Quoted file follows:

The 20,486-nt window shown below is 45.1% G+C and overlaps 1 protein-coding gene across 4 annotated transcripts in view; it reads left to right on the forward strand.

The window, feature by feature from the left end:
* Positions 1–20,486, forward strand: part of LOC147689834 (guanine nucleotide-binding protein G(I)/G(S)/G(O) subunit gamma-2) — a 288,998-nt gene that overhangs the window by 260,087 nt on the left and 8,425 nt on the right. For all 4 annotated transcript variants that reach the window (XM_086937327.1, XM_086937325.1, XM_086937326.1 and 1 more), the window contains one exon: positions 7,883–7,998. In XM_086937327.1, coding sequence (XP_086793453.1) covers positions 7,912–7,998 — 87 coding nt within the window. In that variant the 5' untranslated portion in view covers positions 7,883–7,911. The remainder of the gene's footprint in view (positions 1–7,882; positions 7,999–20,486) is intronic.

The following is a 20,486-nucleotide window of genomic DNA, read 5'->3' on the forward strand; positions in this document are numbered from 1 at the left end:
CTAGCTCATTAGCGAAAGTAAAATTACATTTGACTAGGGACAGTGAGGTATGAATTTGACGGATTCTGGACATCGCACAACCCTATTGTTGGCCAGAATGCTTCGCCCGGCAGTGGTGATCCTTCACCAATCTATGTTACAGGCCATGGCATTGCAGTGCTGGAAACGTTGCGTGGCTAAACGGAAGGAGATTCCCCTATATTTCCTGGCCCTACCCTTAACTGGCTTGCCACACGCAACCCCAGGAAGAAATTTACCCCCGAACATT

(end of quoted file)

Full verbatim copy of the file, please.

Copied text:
The 20,486-nt window shown below is 45.1% G+C and overlaps 1 protein-coding gene across 4 annotated transcripts in view; it reads left to right on the forward strand.

The window, feature by feature from the left end:
* Positions 1–20,486, forward strand: part of LOC147689834 (guanine nucleotide-binding protein G(I)/G(S)/G(O) subunit gamma-2) — a 288,998-nt gene that overhangs the window by 260,087 nt on the left and 8,425 nt on the right. For all 4 annotated transcript variants that reach the window (XM_086937327.1, XM_086937325.1, XM_086937326.1 and 1 more), the window contains one exon: positions 7,883–7,998. In XM_086937327.1, coding sequence (XP_086793453.1) covers positions 7,912–7,998 — 87 coding nt within the window. In that variant the 5' untranslated portion in view covers positions 7,883–7,911. The remainder of the gene's footprint in view (positions 1–7,882; positions 7,999–20,486) is intronic.

The following is a 20,486-nucleotide window of genomic DNA, read 5'->3' on the forward strand; positions in this document are numbered from 1 at the left end:
CTAGCTCATTAGCGAAAGTAAAATTACATTTGACTAGGGACAGTGAGGTATGAATTTGACGGATTCTGGACATCGCACAACCCTATTGTTGGCCAGAATGCTTCGCCCGGCAGTGGTGATCCTTCACCAATCTATGTTACAGGCCATGGCATTGCAGTGCTGGAAACGTTGCGTGGCTAAACGGAAGGAGATTCCCCTATATTTCCTGGCCCTACCCTTAACTGGCTTGCCACACGCAACCCCAGGAAGAAATTTACCCCCGAACATT